Bioinformatics
Re: Faulty Control Structures?
by Errto (Vicar) on Jan 28, 2008 at 20:33 UTC

    I tried running the program on the data you provided but it exited instantly and printed no output in output.txt so I assume that data is not representative. I don't exactly understand what the code is doing but I don't see anything that could cause an infinite loop. I see two things that make me suspicious: 1) your range data is all numbers but you're using the character-operators lt and eq to compare them, and 2) these lines:

    # look to see if the windows don't overlap if ($test lt $window[0]) {return 0;} # look to see if the windows don't overlap elsif ($test2 lt $probe[0]) {return 0;}
    are inside a loop in which the iterator variable is $value1, yet they don't consider that value.

    Update: Second thought - the second part of the code seems, if I understand it, to be designed to take two ranges of numbers and see if they overlap. To do so, it actually expands the ranges into lists and compares them one-by-one. This becomes, in the worst case, an N^2 calculation for what should be a constant operation:

    sub range_overlap { my ($start1, $end1, $start2, $end2); return ($end1 >= $start2 || $start1 <= $end2) && ($end2 >= $start1 || $start2 <= $end1); }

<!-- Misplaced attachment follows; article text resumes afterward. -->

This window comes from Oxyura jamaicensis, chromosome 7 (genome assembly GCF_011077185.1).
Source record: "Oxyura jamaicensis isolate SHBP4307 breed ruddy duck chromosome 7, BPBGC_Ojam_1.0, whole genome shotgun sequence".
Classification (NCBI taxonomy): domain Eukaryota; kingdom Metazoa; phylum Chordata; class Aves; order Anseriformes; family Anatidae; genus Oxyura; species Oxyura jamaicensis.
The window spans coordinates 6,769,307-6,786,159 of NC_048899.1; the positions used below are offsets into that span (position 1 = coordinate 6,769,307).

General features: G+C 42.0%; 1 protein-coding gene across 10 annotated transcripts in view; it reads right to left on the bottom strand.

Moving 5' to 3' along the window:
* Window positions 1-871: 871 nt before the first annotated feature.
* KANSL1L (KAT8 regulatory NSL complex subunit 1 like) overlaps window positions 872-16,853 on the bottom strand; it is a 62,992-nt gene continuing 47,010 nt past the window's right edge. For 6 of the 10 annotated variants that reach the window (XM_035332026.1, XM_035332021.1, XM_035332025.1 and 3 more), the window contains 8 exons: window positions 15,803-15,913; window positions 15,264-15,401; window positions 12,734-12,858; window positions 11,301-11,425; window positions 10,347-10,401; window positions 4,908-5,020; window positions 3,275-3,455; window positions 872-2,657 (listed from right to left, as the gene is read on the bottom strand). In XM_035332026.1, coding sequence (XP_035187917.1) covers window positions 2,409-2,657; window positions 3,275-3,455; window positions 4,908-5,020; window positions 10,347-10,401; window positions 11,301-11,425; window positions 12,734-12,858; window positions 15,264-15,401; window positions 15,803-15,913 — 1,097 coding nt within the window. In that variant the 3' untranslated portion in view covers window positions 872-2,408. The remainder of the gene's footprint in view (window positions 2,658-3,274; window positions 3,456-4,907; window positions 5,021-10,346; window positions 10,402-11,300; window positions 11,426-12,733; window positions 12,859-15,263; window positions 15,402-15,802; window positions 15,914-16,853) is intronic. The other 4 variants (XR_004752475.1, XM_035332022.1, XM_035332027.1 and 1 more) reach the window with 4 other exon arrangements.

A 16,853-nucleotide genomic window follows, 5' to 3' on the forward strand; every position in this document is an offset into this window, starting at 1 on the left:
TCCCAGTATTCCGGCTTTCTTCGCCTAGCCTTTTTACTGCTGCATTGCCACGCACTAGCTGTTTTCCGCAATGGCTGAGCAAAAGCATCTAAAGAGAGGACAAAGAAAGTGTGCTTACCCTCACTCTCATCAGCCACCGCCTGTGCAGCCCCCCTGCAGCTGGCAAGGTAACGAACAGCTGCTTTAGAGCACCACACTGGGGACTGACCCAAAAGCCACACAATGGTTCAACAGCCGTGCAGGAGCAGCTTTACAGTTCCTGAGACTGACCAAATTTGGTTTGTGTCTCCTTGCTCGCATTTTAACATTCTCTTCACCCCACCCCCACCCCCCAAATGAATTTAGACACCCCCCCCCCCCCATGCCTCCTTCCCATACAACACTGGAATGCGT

untested but it should be about right.

      Mmmm... The data won't match up your right. I can adjust the window values and chromosome numbers to match up so that you do get output however. I just threw up data to illustrate.
      Bioinformatics
Re: Faulty Control Structures?
by Narveson (Chaplain) on Jan 28, 2008 at 20:50 UTC

    I don't have a fix for you, but instead I'm offering some refactoring advice.

    1. Load what you need from the annotation file into a hash.
    2. Might as well do your processing one line at a time, no need to have the whole file in memory.

    Here follows some code to implement these first thoughts. I have not changed your use of the global @window, @probe, which would be my next targets for refactoring. But I think after you refactor, you may find it easier to debug.

    open my $annotation_read_handle, '<', $annotation_file; my %annotation_for; while (my $ad = <$annotation_read_handle> ) { # read $an_chrom, $prol, $pror out of $ad my ( $an_chrom, undef, undef, $prol, $pror, undef, undef, undef, $mess, ) = split(/\t/, $ad); # read $name out of $mess my (undef, undef, $name) = split(/\;/, $mess); # store for future lookups $annotation_for{$an_chrom} = [ $name, $prol, $pror ]; } # loop through the main data file OLC: while (my $md = <$main_read_handle> ) { # remove newlines chomp $md; # pull out chromosome #, window start, end my ($main_chrom, $winl, $winr) = split(/\t/, $md); # see if $main_chrom has been annotated next OLC if !exists $annotation_for{$main_chrom}; my $array_ref = $annotation_for{$main_chrom}; ( my $name, @probe ) = @$array_ref; # put the window start, end into array for further processing @window = ($winl, $winr); # call the range_finding sub to look for matches my $return = range_find(); next OLC if !$return; # upon matching, print out the name of the gene along with the ori +ginal values print OUTPUT "$name\t $md\n"; }